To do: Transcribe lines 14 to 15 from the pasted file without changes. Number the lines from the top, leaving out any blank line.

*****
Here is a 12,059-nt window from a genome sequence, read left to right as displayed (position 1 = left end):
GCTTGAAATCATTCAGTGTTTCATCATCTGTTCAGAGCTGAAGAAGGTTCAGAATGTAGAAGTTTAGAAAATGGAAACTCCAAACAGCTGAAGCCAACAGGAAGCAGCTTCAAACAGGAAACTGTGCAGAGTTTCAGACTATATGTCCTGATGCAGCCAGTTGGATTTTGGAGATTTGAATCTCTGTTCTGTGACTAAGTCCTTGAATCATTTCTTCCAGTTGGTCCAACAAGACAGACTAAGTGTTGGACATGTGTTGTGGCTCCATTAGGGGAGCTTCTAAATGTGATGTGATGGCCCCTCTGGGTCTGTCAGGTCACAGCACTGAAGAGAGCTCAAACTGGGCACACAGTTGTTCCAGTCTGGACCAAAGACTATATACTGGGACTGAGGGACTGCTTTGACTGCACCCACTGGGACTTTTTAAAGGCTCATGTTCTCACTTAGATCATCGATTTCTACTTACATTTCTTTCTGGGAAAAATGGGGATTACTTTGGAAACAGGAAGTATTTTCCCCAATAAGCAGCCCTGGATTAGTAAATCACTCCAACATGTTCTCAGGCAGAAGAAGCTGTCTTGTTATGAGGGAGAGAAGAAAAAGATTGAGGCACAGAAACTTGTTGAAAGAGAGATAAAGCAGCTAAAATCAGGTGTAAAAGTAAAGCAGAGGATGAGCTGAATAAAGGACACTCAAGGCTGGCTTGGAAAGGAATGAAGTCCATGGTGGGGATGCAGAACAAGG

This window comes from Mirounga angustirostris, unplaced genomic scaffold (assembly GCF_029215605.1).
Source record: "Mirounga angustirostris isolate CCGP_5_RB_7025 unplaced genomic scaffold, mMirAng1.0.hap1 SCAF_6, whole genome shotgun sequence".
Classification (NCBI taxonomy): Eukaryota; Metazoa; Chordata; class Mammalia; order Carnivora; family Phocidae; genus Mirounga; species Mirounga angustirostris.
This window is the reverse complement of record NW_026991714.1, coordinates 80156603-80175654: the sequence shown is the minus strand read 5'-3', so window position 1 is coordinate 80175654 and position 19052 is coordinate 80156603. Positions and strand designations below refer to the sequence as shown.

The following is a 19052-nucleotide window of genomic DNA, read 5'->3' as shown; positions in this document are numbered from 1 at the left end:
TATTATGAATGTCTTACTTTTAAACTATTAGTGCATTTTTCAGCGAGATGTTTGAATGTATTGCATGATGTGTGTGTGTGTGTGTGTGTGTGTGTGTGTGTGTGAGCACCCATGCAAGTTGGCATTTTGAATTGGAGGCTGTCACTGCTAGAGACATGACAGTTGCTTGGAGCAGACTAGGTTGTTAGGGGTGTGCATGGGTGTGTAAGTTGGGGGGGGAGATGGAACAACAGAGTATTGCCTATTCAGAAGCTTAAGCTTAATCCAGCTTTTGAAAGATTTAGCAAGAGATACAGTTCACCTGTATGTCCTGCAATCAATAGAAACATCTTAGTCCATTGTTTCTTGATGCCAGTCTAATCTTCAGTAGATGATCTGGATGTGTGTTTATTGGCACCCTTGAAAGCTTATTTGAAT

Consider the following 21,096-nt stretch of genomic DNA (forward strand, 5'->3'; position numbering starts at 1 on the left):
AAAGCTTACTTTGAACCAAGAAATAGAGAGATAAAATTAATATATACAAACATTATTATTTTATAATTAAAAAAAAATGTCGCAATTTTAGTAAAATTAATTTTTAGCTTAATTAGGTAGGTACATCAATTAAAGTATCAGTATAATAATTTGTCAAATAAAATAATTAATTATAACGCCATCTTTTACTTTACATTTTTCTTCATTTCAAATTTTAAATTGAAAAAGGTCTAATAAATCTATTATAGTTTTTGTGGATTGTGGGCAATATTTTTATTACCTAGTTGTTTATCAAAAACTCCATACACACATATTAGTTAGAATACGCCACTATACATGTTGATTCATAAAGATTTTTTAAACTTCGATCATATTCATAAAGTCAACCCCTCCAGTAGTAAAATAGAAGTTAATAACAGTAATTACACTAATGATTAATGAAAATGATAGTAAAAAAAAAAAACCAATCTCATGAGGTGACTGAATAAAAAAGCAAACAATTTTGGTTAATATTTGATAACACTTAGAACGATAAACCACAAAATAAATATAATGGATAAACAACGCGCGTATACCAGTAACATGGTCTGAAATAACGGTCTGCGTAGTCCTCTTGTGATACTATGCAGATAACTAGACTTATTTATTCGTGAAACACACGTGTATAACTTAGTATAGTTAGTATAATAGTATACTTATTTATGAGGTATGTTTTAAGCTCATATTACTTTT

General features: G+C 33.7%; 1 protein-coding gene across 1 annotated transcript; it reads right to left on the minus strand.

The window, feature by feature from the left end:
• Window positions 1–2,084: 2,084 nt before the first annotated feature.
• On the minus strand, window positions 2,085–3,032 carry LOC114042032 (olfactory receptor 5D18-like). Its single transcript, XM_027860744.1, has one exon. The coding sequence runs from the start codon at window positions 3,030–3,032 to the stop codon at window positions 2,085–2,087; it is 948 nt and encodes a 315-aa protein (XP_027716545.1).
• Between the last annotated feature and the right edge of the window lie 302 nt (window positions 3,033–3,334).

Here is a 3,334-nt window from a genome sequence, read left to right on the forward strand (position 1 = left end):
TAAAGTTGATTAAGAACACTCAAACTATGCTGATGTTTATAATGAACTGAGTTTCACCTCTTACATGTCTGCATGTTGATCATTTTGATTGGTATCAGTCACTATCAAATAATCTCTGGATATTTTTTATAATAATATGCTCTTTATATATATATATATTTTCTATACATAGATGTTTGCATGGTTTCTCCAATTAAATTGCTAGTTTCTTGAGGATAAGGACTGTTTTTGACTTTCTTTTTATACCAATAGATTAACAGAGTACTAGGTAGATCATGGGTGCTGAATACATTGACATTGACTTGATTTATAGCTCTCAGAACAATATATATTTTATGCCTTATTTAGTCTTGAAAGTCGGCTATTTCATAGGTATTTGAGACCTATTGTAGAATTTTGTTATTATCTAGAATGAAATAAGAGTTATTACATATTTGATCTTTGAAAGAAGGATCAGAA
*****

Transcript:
• On the minus strand, window positions 2,085–3,032 carry LOC114042032 (olfactory receptor 5D18-like). Its single transcript, XM_027860744.1, has one exon. The coding sequence runs from the start codon at window positions 3,030–3,032 to the stop codon at window positions 2,085–2,087; it is 948 nt and encodes a 315-aa protein (XP_027716545.1).
• Between the last annotated feature and the right edge of the window lie 302 nt (window positions 3,033–3,334).